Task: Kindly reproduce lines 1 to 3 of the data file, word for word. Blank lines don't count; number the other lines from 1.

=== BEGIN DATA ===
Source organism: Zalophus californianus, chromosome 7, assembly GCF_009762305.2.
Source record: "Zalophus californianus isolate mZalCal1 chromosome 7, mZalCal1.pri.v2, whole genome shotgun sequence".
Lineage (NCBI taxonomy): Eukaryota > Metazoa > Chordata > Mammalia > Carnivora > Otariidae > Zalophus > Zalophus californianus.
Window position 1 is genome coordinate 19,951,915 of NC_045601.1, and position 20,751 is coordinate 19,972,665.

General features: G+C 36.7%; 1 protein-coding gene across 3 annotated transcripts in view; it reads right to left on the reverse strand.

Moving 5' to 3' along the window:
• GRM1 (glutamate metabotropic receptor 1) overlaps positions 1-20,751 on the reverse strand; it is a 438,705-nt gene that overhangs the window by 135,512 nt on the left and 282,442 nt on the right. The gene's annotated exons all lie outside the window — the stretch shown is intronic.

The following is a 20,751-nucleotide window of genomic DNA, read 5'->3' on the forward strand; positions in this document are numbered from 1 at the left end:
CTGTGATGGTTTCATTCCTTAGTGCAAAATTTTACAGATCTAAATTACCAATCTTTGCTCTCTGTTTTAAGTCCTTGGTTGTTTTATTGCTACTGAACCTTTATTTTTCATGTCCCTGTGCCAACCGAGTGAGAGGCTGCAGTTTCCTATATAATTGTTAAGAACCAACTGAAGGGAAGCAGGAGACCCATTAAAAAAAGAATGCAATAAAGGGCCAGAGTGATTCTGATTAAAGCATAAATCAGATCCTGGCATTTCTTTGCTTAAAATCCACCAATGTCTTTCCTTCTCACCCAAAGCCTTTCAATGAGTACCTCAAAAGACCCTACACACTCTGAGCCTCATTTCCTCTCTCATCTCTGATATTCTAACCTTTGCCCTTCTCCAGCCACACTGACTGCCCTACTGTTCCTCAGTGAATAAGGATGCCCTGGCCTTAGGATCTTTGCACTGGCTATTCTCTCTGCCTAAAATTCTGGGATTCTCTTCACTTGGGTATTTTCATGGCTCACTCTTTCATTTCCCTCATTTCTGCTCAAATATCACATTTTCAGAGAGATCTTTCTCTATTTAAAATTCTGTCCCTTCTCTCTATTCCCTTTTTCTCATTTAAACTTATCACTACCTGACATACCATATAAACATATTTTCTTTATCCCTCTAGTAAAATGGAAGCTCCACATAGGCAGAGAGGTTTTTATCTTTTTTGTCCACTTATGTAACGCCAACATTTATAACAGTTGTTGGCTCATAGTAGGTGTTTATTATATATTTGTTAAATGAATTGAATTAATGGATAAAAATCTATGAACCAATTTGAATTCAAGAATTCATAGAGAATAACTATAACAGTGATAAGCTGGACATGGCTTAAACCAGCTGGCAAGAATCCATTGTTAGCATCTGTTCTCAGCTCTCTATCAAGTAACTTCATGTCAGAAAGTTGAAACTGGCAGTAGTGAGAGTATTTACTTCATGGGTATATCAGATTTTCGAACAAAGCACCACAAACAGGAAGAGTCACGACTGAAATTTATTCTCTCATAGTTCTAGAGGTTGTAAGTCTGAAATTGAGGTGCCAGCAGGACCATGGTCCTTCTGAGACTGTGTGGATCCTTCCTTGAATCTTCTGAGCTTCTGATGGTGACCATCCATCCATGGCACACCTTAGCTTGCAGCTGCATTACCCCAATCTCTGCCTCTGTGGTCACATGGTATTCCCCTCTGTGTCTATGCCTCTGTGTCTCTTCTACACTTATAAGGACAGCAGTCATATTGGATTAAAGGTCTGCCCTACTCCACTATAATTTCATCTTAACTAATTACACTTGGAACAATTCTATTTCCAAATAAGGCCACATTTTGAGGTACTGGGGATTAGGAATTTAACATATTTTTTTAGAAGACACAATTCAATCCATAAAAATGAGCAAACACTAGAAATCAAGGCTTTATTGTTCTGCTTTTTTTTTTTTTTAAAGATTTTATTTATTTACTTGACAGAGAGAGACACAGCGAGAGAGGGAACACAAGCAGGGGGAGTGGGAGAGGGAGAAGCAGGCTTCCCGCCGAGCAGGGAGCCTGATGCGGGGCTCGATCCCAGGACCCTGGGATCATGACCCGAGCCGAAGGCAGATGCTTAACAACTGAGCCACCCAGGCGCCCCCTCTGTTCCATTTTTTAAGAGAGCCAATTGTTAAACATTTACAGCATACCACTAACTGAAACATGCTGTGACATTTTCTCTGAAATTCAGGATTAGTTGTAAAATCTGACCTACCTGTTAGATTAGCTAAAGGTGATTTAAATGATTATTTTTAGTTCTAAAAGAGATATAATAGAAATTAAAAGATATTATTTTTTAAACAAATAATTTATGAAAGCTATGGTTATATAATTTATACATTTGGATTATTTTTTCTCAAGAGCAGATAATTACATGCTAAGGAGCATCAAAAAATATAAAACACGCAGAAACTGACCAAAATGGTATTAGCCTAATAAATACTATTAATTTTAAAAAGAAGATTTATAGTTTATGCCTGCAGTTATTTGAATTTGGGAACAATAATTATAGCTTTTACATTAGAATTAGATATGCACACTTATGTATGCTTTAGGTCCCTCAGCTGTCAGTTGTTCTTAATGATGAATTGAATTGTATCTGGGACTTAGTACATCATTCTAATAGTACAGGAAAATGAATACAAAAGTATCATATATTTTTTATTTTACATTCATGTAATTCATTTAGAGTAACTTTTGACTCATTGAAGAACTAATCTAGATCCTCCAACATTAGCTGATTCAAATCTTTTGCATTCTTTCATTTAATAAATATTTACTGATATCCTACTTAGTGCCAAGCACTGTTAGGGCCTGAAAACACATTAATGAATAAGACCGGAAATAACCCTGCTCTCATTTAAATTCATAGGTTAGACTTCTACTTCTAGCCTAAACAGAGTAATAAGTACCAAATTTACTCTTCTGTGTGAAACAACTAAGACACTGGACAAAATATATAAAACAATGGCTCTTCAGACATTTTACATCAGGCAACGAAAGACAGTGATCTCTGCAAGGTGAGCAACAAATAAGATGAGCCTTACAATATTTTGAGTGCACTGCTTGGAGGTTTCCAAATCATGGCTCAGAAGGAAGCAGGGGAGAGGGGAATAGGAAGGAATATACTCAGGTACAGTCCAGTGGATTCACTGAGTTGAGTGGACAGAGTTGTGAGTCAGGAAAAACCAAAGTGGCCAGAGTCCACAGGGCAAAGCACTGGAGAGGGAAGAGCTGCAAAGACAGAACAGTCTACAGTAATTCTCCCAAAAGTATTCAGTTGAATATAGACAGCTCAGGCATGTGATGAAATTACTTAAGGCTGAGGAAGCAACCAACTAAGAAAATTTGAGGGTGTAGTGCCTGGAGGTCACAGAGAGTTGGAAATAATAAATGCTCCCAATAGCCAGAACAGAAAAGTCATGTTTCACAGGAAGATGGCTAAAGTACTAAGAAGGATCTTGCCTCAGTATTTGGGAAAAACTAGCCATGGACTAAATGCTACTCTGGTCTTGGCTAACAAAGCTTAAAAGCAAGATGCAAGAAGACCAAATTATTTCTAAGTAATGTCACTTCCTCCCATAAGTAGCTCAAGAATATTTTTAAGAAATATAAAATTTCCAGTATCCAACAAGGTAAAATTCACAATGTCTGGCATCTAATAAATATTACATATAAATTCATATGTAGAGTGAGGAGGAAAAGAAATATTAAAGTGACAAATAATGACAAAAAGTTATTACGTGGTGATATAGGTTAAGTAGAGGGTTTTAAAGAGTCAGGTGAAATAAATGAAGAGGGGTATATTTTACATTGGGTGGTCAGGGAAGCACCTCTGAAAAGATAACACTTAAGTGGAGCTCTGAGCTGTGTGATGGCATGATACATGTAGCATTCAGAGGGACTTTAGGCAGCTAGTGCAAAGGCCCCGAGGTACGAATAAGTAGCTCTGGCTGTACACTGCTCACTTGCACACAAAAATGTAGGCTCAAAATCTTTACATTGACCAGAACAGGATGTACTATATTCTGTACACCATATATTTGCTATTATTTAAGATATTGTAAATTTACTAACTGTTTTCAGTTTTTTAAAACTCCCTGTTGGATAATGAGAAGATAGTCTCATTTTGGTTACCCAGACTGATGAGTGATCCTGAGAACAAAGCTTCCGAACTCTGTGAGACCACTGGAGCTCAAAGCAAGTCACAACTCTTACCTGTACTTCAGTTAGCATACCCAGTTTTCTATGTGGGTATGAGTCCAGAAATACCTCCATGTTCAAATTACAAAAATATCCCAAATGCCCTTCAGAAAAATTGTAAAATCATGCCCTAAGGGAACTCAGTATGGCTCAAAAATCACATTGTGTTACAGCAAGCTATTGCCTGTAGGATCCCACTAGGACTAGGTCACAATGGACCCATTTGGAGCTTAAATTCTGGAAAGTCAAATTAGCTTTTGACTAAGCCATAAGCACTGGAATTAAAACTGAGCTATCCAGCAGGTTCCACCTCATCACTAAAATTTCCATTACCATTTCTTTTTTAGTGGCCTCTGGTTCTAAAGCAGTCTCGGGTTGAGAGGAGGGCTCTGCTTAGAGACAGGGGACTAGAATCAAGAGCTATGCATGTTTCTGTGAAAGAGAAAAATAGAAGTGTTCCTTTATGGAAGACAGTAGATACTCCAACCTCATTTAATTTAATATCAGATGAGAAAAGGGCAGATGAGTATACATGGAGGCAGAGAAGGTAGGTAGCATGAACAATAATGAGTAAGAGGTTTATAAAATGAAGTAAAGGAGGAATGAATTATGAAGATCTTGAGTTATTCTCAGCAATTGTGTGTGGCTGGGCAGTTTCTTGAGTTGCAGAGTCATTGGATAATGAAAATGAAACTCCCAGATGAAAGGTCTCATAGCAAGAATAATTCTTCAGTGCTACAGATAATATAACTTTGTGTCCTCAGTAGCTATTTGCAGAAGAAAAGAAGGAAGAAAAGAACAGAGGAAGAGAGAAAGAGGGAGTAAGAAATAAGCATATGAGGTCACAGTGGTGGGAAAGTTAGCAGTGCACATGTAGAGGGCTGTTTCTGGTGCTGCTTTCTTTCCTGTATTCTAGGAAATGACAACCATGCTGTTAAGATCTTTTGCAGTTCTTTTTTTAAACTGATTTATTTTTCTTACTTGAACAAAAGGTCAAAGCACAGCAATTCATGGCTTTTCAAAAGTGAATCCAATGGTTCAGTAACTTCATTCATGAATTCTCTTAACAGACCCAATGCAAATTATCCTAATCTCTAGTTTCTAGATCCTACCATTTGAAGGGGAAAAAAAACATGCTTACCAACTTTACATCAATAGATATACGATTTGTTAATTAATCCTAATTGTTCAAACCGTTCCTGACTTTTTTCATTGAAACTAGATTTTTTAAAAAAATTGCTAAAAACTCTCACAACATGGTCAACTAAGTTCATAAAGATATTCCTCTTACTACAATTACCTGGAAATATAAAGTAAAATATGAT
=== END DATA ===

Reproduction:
Source organism: Zalophus californianus, chromosome 7, assembly GCF_009762305.2.
Source record: "Zalophus californianus isolate mZalCal1 chromosome 7, mZalCal1.pri.v2, whole genome shotgun sequence".
Lineage (NCBI taxonomy): Eukaryota > Metazoa > Chordata > Mammalia > Carnivora > Otariidae > Zalophus > Zalophus californianus.